August 5th, 2015 Update – Social media is something which changes rapidly and has changed extensively since the article below was written. For reasons I discussed in this blog post, lawyers should consider Google+ dead in terms of being useful to their law practice.

This is the second post in a discussion on the future and usefulness of Google’s social network. Yesterday I shared my opinions on whether Google+ may be shutting down after recent changes to the service. In this article I’m going to focus on how lawyers can integrate the service into their law firm’s social media strategy going forward.

Google+ has been my favorite social network since the service was launched in 2011. I find that discussion on the network tends to be very positive, intelligent, useful, and enjoyable. In other words, conversing with others on G+ looks something like this:

People having discussion and drinking coffee

As we all know, discussion on Facebook, by contrast, tends to like something like this:

Man and woman arguing


Add to this that our company has seen several benefits from Google+ and the reasons why I like the network are obvious.

Google+ has been great for our company from a business perspective as well. We’ve gained clients through networking and engaging in quality discussion has resulted in meaningful back links to our site. Attorneys who go about social networking correctly (I have to stress the “correctly” since social media is an area where many attorneys get it wrong) can see huge benefits from spending time on Google’s social service. So let’s talk about how you should integrate Google+ into your firm’s strategy.

Google+ contains multiple groups of people whom attorneys should be interacting with

Any attorney working for themselves wishes to increase business. If you’re reading this blog then I’m assuming you don’t have an ideological aversion to prosperity and that you want your practice to be profitable. You can greatly benefit your practice by networking with other attorneys and people interested in your practice area. This will result in meaningful back links to your site and indirect referrals to your firm.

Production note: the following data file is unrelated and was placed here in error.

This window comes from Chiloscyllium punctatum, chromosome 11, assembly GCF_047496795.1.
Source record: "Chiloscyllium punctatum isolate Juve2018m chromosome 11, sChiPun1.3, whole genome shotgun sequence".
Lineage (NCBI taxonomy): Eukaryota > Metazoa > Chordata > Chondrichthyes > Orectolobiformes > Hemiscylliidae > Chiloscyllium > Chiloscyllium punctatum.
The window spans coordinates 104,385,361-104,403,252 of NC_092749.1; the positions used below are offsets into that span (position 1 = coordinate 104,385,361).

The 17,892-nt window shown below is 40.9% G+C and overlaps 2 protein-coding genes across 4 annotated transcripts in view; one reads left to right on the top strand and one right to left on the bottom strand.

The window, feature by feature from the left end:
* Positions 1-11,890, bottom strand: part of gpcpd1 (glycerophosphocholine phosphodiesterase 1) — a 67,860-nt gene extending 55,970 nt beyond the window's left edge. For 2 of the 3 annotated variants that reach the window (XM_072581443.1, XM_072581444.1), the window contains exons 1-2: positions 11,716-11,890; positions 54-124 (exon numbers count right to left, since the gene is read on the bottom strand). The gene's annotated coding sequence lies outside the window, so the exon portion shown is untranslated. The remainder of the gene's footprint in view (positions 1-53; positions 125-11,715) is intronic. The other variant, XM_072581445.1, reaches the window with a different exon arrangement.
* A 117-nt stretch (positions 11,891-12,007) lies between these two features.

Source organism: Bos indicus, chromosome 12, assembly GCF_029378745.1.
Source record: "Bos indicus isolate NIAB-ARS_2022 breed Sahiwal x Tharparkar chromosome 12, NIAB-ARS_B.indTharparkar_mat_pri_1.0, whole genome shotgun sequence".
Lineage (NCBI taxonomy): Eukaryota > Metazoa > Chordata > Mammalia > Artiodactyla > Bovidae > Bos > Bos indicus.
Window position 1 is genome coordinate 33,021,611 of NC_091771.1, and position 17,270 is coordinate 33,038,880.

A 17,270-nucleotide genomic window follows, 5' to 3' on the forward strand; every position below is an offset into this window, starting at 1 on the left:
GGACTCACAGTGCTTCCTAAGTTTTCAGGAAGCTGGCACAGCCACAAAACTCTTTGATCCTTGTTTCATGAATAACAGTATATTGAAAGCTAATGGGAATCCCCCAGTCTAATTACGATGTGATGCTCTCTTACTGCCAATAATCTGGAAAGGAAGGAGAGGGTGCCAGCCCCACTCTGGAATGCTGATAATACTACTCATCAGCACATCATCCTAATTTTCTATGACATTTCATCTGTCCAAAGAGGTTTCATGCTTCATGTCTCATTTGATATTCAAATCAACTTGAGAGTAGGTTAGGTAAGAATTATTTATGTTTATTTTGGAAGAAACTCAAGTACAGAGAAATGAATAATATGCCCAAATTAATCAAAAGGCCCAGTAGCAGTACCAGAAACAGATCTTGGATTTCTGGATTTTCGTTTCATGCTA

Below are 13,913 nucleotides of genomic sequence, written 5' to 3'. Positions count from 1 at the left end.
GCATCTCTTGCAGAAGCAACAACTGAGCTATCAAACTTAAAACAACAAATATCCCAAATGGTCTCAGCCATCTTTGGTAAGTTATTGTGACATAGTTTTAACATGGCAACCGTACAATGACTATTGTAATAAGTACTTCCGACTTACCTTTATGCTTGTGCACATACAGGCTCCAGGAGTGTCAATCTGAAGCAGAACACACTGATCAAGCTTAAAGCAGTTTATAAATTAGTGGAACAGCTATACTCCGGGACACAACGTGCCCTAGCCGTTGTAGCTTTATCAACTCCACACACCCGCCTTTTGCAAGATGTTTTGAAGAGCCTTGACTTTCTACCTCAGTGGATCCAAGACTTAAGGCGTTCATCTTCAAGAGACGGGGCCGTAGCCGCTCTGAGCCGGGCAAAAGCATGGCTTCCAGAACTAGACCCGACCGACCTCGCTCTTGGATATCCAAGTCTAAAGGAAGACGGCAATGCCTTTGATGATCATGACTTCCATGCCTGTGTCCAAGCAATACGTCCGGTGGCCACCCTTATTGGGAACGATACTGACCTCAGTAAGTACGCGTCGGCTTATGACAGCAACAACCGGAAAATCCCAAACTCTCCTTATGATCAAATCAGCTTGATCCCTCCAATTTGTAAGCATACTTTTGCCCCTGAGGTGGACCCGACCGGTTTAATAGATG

Networking with other attorneys through social media will result in meaningful back links to your site. Just think about it for a moment. Say you regularly converse with other attorneys in your practice area and you share, with that group, your blog post on a particular topic. When one of those attorneys later writes a blog post on a related topic then they may very well link to your post as a reference or as a supplement to their discussion. This happens far more often than many attorneys realize and is a great example of how you can leverage social media to become an authority in your topic. Google+, I find, is the best forum for this type of interaction and a great place to connect with other attorneys in your practice area is the Lawyers on G+ community managed by Preston Clark of The Law Insider.

Another group of people you should be networking with are those interested in your area of law. This will result in sharing of your name and writings to people who regularly blog on given topics and some of those bloggers, in turn, will link to your website. Here are a few examples of networking with those interested in your area:

  • If you handle a high number of marijuana related offenses then you should interact with individuals who write about/are interested in marijuana policy.
  • If your practice deals with bankruptcy then networking through G+ with people in the financial field, as well as those who regularly blog about financial tips and planning, can go a long way.

The way that this type of interaction benefits your law practice can’t be overstated. Google+ is easily, in my experience, the best forum for building these types of relationships.

It’s important, however, that you realize that simply joining Google+ won’t provide you with these benefits. You still have to meaningfully network, which is something many attorneys struggle with. I’ve previously written on how attorneys can build relationships through social media and those ideas very much apply to using Google’s service.

What have your experiences been in regards to using social media, and Google+ in particular, in your practice, please chime in through the contact form below.